Russian forces pounded Ukrainian cities with artillery and cruise missiles on Saturday for a third day running but a defiant President Volodymyr Zelenskiy said the capital Kyiv remained in Ukrainian hands.

As hundreds of thousands of Ukrainians fled westwards towards the European Union, top Russian security official and ex-president Dmitry Medvedev said Moscow’s military operations would be waged relentlessly until their goals were achieved.

Ignoring weeks of Western warnings, President Vladimir Putin launched a three-pronged invasion of Ukraine on Thursday, saying the “neo-Nazis” in power in Kyiv threatened Russia’s security. The assault threatens to upend Europe’s post-Cold War order.

In a significant ratcheting up of Russia’s rhetoric, Medvedev said new Western sanctions were a sign of the West’s impotence in the standoff and hinted at a severing of diplomatic ties, saying it was time to “padlock the embassies”.

After a night of airstrikes, there were some signs of panic in Kyiv. Reuters reporters saw Ukrainian soldiers and a group of women running along the street. Nearby, Ukrainian soldiers forced a man in civilian clothes to lie down on the pavement.

Kyiv’s mayor Vitali Klitschko said there was currently no major Russian military presence in Kyiv, but added that saboteur groups were active. The metro system is now serving only as a shelter for citizens and trains have stopped running, he said.

Klitschko said 35 people, including two children, had been wounded overnight. He later announced the extension of a night-time curfew, which will now run from 5 pm until 8 am.

At least 198 Ukrainians, including three children, have been killed and 1,115 people wounded so far in Russia’s invasion, Interfax quoted Ukraine’s Health Ministry as saying. It was unclear whether the numbers comprised only civilian casualties.

“We have withstood and are successfully repelling enemy attacks. The fighting goes on,” Zelenskiy said in a video message posted on his social media. “We have the courage to defend our homeland, to defend Europe.”

Britain said the bulk of Russian forces were now 30 km (19 miles) from the centre of Kyiv and said Russia had yet to gain control of Ukraine’s airspace.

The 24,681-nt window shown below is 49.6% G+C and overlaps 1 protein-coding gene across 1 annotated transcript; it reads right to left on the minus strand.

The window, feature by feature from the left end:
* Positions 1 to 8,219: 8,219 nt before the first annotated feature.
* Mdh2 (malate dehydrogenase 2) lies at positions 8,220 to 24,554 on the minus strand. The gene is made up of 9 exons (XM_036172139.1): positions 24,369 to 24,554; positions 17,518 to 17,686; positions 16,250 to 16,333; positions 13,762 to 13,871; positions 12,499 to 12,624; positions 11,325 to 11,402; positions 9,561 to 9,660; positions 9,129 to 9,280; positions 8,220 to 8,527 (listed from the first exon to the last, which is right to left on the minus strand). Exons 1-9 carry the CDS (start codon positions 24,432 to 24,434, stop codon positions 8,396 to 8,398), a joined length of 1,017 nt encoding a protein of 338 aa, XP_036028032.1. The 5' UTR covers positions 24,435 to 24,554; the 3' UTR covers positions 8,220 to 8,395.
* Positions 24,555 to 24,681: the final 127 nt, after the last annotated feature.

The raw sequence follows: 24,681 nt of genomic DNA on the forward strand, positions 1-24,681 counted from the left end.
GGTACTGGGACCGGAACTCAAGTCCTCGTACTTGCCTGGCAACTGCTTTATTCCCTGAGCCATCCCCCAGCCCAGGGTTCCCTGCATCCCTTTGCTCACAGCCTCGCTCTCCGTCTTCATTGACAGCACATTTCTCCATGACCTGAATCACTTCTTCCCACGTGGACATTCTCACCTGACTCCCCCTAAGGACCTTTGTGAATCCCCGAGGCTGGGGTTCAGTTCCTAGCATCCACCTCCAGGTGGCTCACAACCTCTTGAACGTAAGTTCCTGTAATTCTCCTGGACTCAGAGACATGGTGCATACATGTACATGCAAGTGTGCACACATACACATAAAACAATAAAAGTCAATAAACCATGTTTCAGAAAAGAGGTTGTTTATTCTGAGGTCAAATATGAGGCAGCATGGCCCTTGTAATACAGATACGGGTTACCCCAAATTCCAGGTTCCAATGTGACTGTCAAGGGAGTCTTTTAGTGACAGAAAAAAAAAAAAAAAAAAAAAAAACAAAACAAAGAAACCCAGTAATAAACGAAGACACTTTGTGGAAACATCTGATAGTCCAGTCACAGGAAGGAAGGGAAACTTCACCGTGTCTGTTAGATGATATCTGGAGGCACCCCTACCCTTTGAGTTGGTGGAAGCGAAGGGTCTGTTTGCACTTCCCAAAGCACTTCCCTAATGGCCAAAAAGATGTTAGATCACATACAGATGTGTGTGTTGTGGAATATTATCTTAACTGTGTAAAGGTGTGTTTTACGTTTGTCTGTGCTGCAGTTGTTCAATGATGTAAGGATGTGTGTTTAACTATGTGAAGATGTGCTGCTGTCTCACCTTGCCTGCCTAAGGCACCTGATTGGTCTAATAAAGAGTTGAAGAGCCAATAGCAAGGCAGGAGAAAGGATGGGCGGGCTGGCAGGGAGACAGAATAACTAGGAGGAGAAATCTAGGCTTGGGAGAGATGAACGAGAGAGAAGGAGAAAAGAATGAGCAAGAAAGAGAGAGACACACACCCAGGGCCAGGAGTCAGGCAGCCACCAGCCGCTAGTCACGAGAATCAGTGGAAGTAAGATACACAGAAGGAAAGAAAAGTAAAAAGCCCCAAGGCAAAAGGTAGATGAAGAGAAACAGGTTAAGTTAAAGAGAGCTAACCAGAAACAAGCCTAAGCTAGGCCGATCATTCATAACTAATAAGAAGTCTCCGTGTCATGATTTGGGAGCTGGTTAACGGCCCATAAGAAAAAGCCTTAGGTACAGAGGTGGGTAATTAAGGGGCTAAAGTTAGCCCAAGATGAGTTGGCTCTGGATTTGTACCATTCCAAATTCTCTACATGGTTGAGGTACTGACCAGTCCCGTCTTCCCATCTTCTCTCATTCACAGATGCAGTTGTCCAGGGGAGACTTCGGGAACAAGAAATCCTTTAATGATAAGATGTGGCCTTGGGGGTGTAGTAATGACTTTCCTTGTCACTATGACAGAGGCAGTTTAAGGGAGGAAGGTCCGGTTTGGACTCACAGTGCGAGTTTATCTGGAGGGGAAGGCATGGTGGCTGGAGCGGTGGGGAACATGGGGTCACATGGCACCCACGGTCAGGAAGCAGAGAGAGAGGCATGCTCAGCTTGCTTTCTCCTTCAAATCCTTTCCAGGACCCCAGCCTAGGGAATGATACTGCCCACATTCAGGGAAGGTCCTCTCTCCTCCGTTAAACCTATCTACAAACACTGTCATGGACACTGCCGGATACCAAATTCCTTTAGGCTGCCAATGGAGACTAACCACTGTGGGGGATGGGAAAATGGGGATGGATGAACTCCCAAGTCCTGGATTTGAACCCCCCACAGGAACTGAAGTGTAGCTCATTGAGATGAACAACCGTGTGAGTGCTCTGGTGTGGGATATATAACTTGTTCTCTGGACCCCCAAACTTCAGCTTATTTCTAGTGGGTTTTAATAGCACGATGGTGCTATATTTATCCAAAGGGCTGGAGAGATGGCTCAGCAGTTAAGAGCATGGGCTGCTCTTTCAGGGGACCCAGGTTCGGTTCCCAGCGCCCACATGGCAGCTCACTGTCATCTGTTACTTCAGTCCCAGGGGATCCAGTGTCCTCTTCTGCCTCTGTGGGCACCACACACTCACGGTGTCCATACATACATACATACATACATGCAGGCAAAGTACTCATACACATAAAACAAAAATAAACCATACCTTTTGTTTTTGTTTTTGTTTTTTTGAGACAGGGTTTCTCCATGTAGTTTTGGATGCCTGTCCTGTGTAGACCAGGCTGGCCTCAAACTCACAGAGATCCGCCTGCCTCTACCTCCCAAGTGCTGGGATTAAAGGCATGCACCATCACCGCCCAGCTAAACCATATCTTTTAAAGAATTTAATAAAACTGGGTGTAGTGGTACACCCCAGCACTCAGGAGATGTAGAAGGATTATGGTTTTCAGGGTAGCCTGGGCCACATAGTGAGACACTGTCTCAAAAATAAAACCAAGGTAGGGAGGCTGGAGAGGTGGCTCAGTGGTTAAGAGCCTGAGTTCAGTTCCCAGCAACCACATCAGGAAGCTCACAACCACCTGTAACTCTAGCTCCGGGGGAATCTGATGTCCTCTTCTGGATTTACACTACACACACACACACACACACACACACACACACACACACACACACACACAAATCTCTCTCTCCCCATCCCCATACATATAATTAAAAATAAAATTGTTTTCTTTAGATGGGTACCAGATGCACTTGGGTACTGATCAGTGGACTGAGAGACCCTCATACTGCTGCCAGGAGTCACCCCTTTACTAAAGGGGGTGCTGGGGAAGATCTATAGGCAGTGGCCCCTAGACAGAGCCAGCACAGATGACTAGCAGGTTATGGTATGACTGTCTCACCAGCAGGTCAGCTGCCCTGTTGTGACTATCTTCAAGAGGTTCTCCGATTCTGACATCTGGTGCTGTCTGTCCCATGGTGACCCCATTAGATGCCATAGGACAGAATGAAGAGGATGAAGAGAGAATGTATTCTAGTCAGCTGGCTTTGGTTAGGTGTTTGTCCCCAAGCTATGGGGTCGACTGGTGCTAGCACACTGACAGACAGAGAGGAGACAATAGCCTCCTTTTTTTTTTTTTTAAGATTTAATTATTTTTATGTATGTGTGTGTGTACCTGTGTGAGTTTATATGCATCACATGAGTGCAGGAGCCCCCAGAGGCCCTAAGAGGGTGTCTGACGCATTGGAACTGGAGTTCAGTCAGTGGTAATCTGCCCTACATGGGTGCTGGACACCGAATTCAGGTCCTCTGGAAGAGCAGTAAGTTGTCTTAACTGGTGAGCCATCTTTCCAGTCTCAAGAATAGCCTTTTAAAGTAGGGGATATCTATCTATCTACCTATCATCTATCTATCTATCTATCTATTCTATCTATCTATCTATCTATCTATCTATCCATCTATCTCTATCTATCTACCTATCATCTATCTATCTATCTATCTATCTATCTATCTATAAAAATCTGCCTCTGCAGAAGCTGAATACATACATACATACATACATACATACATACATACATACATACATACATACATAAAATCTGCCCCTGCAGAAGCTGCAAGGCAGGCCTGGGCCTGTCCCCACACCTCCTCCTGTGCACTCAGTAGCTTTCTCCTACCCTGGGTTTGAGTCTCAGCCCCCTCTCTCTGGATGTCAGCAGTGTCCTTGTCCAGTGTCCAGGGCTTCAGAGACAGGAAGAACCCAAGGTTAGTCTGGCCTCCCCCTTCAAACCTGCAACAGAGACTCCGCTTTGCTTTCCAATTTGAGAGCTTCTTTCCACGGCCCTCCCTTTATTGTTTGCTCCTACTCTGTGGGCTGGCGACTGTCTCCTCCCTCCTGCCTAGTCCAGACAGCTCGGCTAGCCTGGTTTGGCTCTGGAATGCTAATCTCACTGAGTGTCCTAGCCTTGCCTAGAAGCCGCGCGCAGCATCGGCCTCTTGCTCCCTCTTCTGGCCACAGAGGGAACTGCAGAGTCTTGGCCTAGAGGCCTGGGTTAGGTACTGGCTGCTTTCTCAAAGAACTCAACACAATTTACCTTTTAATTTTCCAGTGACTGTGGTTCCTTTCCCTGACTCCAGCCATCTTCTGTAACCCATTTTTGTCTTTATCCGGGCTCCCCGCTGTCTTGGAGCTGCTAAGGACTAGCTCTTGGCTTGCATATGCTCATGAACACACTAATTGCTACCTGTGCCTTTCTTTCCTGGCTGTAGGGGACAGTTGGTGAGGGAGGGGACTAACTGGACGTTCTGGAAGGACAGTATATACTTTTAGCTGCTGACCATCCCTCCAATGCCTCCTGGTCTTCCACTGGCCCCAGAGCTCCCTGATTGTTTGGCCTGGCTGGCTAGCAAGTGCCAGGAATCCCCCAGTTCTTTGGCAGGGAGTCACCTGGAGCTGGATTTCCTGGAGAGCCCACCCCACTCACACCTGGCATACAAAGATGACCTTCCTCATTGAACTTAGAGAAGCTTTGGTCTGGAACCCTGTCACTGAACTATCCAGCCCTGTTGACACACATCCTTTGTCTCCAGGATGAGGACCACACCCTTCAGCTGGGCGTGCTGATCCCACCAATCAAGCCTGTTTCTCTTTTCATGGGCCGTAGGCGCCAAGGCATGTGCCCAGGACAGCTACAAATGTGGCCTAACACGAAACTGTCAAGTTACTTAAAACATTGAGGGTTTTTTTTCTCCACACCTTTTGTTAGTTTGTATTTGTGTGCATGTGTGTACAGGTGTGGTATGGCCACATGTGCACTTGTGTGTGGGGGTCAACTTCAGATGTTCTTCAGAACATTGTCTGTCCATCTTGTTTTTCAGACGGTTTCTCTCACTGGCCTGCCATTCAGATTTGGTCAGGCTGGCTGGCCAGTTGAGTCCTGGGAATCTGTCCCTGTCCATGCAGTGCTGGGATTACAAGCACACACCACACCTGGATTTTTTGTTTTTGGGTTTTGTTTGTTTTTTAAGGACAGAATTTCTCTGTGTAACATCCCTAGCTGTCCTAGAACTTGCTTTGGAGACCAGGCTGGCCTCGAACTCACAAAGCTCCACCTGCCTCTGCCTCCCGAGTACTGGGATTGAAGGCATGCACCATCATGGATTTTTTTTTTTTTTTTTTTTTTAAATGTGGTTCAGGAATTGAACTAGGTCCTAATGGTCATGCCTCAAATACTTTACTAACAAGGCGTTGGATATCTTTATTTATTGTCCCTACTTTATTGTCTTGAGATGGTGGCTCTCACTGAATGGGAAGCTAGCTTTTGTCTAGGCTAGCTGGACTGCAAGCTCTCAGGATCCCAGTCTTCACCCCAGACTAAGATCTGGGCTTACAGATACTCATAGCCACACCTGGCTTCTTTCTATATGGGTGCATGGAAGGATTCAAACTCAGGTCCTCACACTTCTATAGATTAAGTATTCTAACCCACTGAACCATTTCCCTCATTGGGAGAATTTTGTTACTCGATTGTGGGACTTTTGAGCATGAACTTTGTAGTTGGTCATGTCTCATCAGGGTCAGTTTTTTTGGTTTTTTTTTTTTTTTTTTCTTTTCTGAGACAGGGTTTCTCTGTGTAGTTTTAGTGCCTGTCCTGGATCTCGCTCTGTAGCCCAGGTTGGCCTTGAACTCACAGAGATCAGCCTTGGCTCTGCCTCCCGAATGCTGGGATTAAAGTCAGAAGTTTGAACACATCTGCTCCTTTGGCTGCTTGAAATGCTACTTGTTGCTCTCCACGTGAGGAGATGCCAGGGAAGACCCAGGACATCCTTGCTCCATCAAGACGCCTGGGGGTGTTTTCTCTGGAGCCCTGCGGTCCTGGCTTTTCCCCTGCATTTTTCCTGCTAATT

The Kremlin said Putin had ordered troops to stop advancing on Friday but that they were moving forwards on Saturday after Kyiv refused to negotiate. Both Moscow and Kyiv had previously raised the possibility of peace talks but they came to nothing.

RESISTANCE

Ukraine, a democratic nation of 44 million people, won independence from Moscow in 1991 and wants to join NATO and the EU, goals Russia opposes. Putin says Ukraine is an illegitimate state carved out of Russia, a view Ukrainians see as aimed at erasing their distinctive history and identity.

Western intelligence sources say Russian forces have encountered far stronger Ukrainian resistance to their invasion than they had expected to their invasion.

Russia’s Defence Ministry said its forces had captured Melitopol, a city of 150,000 in southeastern Ukraine. Ukrainian officials were not immediately available to comment and Britain cast doubt on the report.

If confirmed, it would be the first significant population centre the Russians have seized.

Ukraine said more than 1,000 Russian soldiers had been killed. Russia did not release casualty figures.

Putin has said he must eliminate what he calls a serious threat to his country from its smaller neighbour and has cited the need to “denazify” Ukraine’s leadership, accusing it of genocide against Russian-speakers in eastern Ukraine – a charge dismissed by Kyiv and its Western allies as baseless propaganda.

About 100,000 people have crossed into Poland from Ukraine since Thursday, including 9,000 who have entered since 7 a.m. on Saturday, Polish Deputy Interior Minister Pawel Szefernaker told a news conference.

Reuters

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